Discovering Magaliesburg, South Africa

 

Discovering Magaliesburg, South Africa: where our prehistoric forefathers once stood

What is it about a place that sets all our senses on heightened alert, infusing us with that wonderful feeling of unbounded elation? Could it be discovered nestling within ambrosial aromas, awe inspiring sights, or is it, perhaps, to be found amongst those mind-enhancing novel experiences? Moreover, would it not, more likely, be detected in a single, enigmatic moment? A moment which resonates at some deeper, undefined level?

Magaliesburg holds the key. Its ancient mountain range, one of the oldest on earth, would certainly be the sacred keeper of secrets to the unfettered allure of Magalies. Upon its rocky heights our prehistoric forefathers once stood. Its views are where they gazed, a visual experience that is predominately rugged African plains, framed by a blue-grey mountain range. The innumerable game reserves surrounding the small South African town, an hour’s drive north-west of Johannesburg, provide a sense of unchartered anticipation . . . and fleeting thoughts of what might reside beyond the game fence: hartebeest, wildebeest, giraffe, elephant, jackals or some species of zebra.

Staying overnight at one of the many venues in the area delivers an extra treat. It gifts us time; time to see, time to explore and time to immerse ourselves in what Magaliesburg has to offer. We stayed at Olive Tree Farm, and it was here that I was able to let go, and drift into the full-bodied sense of abandonment that this tiny portion of Africa engenders. The thatched accommodation was beautifully furnished, and everything down to the smallest detail had been considered, with the full intention of making our stay there sumptuous and totally relaxing. The continental breakfast was out of this world – from fresh fruit to crispy croissants, with eggs boiled to suit. And the setting was magnificent.

Two memorable moments transpired, which transported me into the bliss of absolute being. The first was the simplicity of witnessing the warm glow from the golden, red, vibrant colours of the “big-sky” African sunset, as the sun descended rapidly behind the mountain range. This soul enhancing experience was heightened by a chorus of crickets, filling the night air with their distinctive African sound, magnified within the surrounding stillness. Occasionally the chorus was accompanied by a jackal’s unnerving call. This mesmerising display held me enthralled. Within a rapidly short timeframe the view was replenished by the infinitive dark clarity of the night sky with its assembled twinkling spectacle of the distant stars. The icing on the cake was a shooting star, hurtling dramatically across the clear night sky. I went to sleep dreaming of connections through the ages.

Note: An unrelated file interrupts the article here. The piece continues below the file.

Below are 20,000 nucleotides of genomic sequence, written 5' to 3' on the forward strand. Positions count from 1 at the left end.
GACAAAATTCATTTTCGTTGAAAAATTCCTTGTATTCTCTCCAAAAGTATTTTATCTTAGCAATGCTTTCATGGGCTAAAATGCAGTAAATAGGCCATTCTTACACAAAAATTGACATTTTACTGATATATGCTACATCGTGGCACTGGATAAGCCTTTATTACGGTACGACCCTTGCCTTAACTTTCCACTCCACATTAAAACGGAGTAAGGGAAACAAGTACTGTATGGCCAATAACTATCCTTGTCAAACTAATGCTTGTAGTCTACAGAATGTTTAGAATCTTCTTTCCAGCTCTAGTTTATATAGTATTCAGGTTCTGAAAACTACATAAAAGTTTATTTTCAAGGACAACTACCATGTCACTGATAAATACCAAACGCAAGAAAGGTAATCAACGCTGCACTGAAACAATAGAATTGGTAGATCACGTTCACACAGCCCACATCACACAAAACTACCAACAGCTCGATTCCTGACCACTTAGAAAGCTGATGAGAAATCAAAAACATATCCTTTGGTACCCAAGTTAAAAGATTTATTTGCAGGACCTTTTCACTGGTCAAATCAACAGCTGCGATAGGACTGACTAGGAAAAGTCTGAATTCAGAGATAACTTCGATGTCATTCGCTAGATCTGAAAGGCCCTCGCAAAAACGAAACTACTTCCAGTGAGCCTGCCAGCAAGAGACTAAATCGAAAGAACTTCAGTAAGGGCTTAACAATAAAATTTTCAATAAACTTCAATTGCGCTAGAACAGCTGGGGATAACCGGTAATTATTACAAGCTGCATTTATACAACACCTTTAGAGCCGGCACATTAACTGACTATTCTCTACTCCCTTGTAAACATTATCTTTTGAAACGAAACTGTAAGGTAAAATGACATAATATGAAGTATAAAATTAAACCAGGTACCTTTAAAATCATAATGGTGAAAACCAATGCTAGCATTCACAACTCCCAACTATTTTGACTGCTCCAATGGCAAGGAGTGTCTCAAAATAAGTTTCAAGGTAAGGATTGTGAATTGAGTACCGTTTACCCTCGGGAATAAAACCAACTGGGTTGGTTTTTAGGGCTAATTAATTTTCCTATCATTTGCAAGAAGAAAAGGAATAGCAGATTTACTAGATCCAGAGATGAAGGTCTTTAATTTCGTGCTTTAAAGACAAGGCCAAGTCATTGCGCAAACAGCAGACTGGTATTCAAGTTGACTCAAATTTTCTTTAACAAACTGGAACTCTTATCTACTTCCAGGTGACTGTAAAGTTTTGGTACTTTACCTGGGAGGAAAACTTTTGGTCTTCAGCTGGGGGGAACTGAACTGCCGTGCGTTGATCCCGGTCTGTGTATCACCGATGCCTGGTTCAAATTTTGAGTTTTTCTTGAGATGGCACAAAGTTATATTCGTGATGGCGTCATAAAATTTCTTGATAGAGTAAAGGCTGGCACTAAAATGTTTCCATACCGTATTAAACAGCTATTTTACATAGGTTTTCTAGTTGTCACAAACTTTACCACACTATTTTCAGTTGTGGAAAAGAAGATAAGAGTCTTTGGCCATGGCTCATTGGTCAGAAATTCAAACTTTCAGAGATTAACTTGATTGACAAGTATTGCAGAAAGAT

The following day, after a breakfast delivered as if by magic onto our balcony, we set off to explore the farm. Armed with walking sticks, we followed the directions provided by the attentive, yet discrete owners, Jeanette and Tom. Keeping an eye open for the wild animals and snakes which inhabit this area, we were soon rewarded by the sight of a large herd of wildebeest grazing on the side of the valley. We were obviously making a racket, because they froze, with only their ears and tails twitching, confirming that they were aware of us. Following a breathless incline, we arrived at our destination, a thatch-covered boma, the only evidence of humanity, overhanging a valley. There we were presented with a soul twanging sight. Below us grazed two giraffe, a herd of zebra, eland and hartebeest, oblivious to our presence. As luck would have it, the wind was blowing in our direction, preventing our sounds and smells from reaching the keen senses of the grazing animals. Armed with binoculars, a flask of coffee and a packet of rusks, we experienced our second memorable moment in less than 24 hours – a record certainly.

Other days found us venturing out to explore this gem of a place. We visited Ascari Lodge, where we witnessed two delightful male elephants dusting their bodies with sand and playing. We soaked up their antics while sipping drinks on the veranda. Then we spoilt ourselves with afternoon high tea at the colonial hotel Mount Grace. We enjoyed an exquisite dinner at the Black Horse restaurant, now occupying the previous Arabic horse stables. Following this visceral connection with our forbearers, we visited Maropeng, the cradle of humankind World Heritage centre. All this time the warm sun shone down upon us from the deepest blue African sky.

The simplest experiences seemed to resonate the most. Reminiscing about Magaliesburg invariably conjures up sensations of an ageless, uplifting and unfettered expansiveness that draws fully on all six senses. A place which holds this power to trespass so deeply on our emotions, despite not being physically present, is certainly a place to treasure for keeps.

About the AuthorClaire Madgwick is a wacky 40 something homeschooling Mom of two children, one husband & two Labradoodles. Lives in the big smoke but has yearnings of one day moving to the country and becoming self sufficient. I write mainly about homeschooling, travelling & Labradoodles – my 3 passions. Follow Claire on Google+

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